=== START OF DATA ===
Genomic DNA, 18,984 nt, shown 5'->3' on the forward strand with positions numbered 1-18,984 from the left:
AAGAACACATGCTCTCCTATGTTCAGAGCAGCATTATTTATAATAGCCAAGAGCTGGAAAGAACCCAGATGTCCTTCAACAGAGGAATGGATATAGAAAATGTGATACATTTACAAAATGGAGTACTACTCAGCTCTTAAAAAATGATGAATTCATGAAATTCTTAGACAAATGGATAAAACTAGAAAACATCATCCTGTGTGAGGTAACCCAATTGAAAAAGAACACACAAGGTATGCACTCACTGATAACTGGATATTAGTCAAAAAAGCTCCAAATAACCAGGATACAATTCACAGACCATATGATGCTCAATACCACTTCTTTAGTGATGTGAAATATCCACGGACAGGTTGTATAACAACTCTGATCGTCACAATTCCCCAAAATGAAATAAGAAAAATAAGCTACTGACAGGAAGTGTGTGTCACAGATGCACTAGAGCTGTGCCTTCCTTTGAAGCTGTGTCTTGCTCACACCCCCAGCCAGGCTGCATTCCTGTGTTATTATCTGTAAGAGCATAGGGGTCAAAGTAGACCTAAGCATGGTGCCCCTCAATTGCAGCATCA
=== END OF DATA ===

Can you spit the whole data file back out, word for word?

Genomic DNA, 18,984 nt, shown 5'->3' on the forward strand with positions numbered 1-18,984 from the left:
AAGAACACATGCTCTCCTATGTTCAGAGCAGCATTATTTATAATAGCCAAGAGCTGGAAAGAACCCAGATGTCCTTCAACAGAGGAATGGATATAGAAAATGTGATACATTTACAAAATGGAGTACTACTCAGCTCTTAAAAAATGATGAATTCATGAAATTCTTAGACAAATGGATAAAACTAGAAAACATCATCCTGTGTGAGGTAACCCAATTGAAAAAGAACACACAAGGTATGCACTCACTGATAACTGGATATTAGTCAAAAAAGCTCCAAATAACCAGGATACAATTCACAGACCATATGATGCTCAATACCACTTCTTTAGTGATGTGAAATATCCACGGACAGGTTGTATAACAACTCTGATCGTCACAATTCCCCAAAATGAAATAAGAAAAATAAGCTACTGACAGGAAGTGTGTGTCACAGATGCACTAGAGCTGTGCCTTCCTTTGAAGCTGTGTCTTGCTCACACCCCCAGCCAGGCTGCATTCCTGTGTTATTATCTGTAAGAGCATAGGGGTCAAAGTAGACCTAAGCATGGTGCCCCTCAATTGCAGCATCA